Do you consider yourself to be successful?
Yes — I’m aware that’s a loaded question. In this case, I’m speaking of workplace success. But I’m certain that by the end of this post, other elements of our lives will come into play. Work life success is a complicated construct. It has to be…simply because we’re people…and people are complicated. But, this query seems to come up quite a bit during the course of our career lives. As I coach clients (both individuals and teams), I’ve realized this question often looms central.
Unfortunately career growth is not always reflected in the numbers. When career growth doesn’t jibe with outside measures of success (such as money, power and title) — we have doubts and question our path. We tend to place great emphasis on metrics in business. What you’ve sold. What you’ve earned. How many employees you might supervise. On some level the numbers work — on other levels, not nearly as well. Numbers don’t tell the entire story. They never have. Never will.
Sometimes the numbers lull us into a false sense of security. In other cases, they really don’t reflect or keep up with the progress we should really claim. I see this too. (I’ve left one or two “cushy” jobs with great salaries to pursue goals.) Think of all the organizations that have misread the cues. They may have thought they were at the top of their game — and for a time, the numbers stated that they were. However, the success was fleeting in some part, because their metrics were essentially flawed.
When we are in transition career-wise, the numbers almost never reflect the depth and breadth of what’s happening. (We may have changed paths in exchange for a lower title, for example. We may have opted to re-train. Our goals or focus may have evolved.) But, we still wait for that outside confirmation that we are doing the right thing. I’ve done this. I’m sure you have.
The important point here it to find the guideposts that work for you. These may not be anything like the metrics we are accustomed to — but will offer the information you require.
Here are a few alternative measures of success to consider:
- You are developing a voice. We’ve all held roles where our expertise or opinions were lost or ignored. No amount of money can make up for this problem. A voice matters. Always. When you can operate at a level that let’s you know you’ve earned your turn to contribute in a meaningful way, that is priceless.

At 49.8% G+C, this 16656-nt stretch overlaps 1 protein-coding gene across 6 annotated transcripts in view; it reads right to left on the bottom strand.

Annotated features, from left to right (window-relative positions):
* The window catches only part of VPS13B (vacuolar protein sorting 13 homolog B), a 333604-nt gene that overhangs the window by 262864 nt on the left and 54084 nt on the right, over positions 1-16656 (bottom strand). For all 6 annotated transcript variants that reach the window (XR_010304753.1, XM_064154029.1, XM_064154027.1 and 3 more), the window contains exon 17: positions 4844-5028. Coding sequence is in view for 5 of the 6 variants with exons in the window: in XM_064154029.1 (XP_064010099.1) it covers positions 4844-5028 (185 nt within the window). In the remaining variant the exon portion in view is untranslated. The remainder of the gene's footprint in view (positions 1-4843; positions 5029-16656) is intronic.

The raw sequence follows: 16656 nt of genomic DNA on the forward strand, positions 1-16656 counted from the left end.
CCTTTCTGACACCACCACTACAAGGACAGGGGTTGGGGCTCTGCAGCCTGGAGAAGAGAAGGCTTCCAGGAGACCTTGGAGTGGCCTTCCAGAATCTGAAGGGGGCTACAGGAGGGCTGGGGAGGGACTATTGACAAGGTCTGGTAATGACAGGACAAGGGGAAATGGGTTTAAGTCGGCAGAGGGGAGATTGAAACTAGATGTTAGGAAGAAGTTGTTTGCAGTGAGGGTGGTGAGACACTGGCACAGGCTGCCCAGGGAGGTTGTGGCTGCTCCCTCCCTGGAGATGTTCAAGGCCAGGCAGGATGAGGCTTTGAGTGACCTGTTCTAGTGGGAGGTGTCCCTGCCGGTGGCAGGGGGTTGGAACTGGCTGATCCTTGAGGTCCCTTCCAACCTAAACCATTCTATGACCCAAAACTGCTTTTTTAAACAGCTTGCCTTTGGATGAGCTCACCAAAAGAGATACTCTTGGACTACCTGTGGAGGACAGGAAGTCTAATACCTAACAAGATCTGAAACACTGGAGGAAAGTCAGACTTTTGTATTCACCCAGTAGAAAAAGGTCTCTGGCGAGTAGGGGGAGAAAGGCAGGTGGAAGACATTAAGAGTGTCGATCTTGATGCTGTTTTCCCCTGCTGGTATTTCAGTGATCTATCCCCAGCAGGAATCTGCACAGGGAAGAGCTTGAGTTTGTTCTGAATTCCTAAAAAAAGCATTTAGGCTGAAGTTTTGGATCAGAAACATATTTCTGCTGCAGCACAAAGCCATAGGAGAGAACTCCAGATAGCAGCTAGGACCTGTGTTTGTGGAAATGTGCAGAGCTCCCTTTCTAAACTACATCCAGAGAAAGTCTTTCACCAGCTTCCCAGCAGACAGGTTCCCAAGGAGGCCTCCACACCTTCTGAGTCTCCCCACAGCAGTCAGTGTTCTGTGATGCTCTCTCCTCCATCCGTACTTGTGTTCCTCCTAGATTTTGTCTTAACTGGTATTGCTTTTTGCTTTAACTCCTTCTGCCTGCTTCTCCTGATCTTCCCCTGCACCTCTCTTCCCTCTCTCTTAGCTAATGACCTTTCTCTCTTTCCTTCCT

- Mastering something new. You don’t need to leave your current work life to master something new. It’s a commitment, I know — but worth the trouble, as the rewards are certainly there.
- You’ve found a challenge. There are “seasons” of our work lives where a new challenge is the last thing that we need. But, when there isn’t enough challenge, this too, can be suffocating. With challenge comes hard work — but also a tremendous feeling of satisfaction.
- The chance to create something. We’ve all held jobs where our role was to sustain something — a practice, a policy, a program. But, to have the opportunity to create something new (a post, a new product, a business), is an experience that cannot be measured with traditional metrics.
There are so many other elements success that I’m sure I’ve overlooked. Please share your story here.
Dr. Marla Gottschalk is an Industrial/Organizational Psychologist, consultant and speaker. The Office Blend, has been recognized by Forbes as one of their “Top 100 Websites for Your Career” in both 2012 and 2013.
4 thoughts on “Considering Success”
These are less about an actual number, and more about a judgement concerning satisfaction and fulfillment. For example, If I would ask you the following, “Do you feel that you have enough challenge in your work life?.” If the answer is no, a great salary may never make up for that experience.
@Marla: I have to admit to be fascinated by the idea of ´soft metrics´, seemingly an oxymoron. Could you give me an example ?
The solution is to have a set of metrics that is inclusive, and not solely driven my hard numbers. Ultimately if some of the “soft” metrics are considered, this can lead to opportunities to maximize the others.
Agreed but how can we translate these soft or intangible aspects in to pay raise, title or organizational growth. Such attributes are not measurable and each one in the team may think and rank such attributes differently – I hope you can understand the point I am trying to make.